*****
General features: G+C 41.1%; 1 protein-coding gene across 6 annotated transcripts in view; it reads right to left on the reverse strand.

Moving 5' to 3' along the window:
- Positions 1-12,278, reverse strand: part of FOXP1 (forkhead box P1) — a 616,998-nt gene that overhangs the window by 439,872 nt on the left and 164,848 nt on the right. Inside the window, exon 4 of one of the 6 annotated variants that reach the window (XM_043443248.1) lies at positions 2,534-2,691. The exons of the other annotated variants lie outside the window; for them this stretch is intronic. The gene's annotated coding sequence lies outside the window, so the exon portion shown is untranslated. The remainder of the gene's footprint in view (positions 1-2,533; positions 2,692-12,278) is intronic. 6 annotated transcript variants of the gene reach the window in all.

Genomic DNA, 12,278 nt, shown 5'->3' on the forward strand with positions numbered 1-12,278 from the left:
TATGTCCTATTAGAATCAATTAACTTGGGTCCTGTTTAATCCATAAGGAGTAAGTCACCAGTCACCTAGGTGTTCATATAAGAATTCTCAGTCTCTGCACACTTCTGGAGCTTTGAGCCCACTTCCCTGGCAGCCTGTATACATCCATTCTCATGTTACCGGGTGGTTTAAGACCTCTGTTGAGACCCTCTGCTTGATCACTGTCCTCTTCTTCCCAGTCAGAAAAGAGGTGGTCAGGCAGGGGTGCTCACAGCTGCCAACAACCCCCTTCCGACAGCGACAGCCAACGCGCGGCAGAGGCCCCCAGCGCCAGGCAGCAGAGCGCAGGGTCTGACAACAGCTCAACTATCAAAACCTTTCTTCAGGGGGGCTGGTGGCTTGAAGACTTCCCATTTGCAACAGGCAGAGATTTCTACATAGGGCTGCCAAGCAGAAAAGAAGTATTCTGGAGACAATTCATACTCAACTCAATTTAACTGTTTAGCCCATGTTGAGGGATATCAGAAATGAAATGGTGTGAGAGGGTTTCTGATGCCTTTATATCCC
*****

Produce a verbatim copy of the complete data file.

General features: G+C 41.1%; 1 protein-coding gene across 6 annotated transcripts in view; it reads right to left on the reverse strand.

Moving 5' to 3' along the window:
- Positions 1-12,278, reverse strand: part of FOXP1 (forkhead box P1) — a 616,998-nt gene that overhangs the window by 439,872 nt on the left and 164,848 nt on the right. Inside the window, exon 4 of one of the 6 annotated variants that reach the window (XM_043443248.1) lies at positions 2,534-2,691. The exons of the other annotated variants lie outside the window; for them this stretch is intronic. The gene's annotated coding sequence lies outside the window, so the exon portion shown is untranslated. The remainder of the gene's footprint in view (positions 1-2,533; positions 2,692-12,278) is intronic. 6 annotated transcript variants of the gene reach the window in all.

Genomic DNA, 12,278 nt, shown 5'->3' on the forward strand with positions numbered 1-12,278 from the left:
TATGTCCTATTAGAATCAATTAACTTGGGTCCTGTTTAATCCATAAGGAGTAAGTCACCAGTCACCTAGGTGTTCATATAAGAATTCTCAGTCTCTGCACACTTCTGGAGCTTTGAGCCCACTTCCCTGGCAGCCTGTATACATCCATTCTCATGTTACCGGGTGGTTTAAGACCTCTGTTGAGACCCTCTGCTTGATCACTGTCCTCTTCTTCCCAGTCAGAAAAGAGGTGGTCAGGCAGGGGTGCTCACAGCTGCCAACAACCCCCTTCCGACAGCGACAGCCAACGCGCGGCAGAGGCCCCCAGCGCCAGGCAGCAGAGCGCAGGGTCTGACAACAGCTCAACTATCAAAACCTTTCTTCAGGGGGGCTGGTGGCTTGAAGACTTCCCATTTGCAACAGGCAGAGATTTCTACATAGGGCTGCCAAGCAGAAAAGAAGTATTCTGGAGACAATTCATACTCAACTCAATTTAACTGTTTAGCCCATGTTGAGGGATATCAGAAATGAAATGGTGTGAGAGGGTTTCTGATGCCTTTATATCCC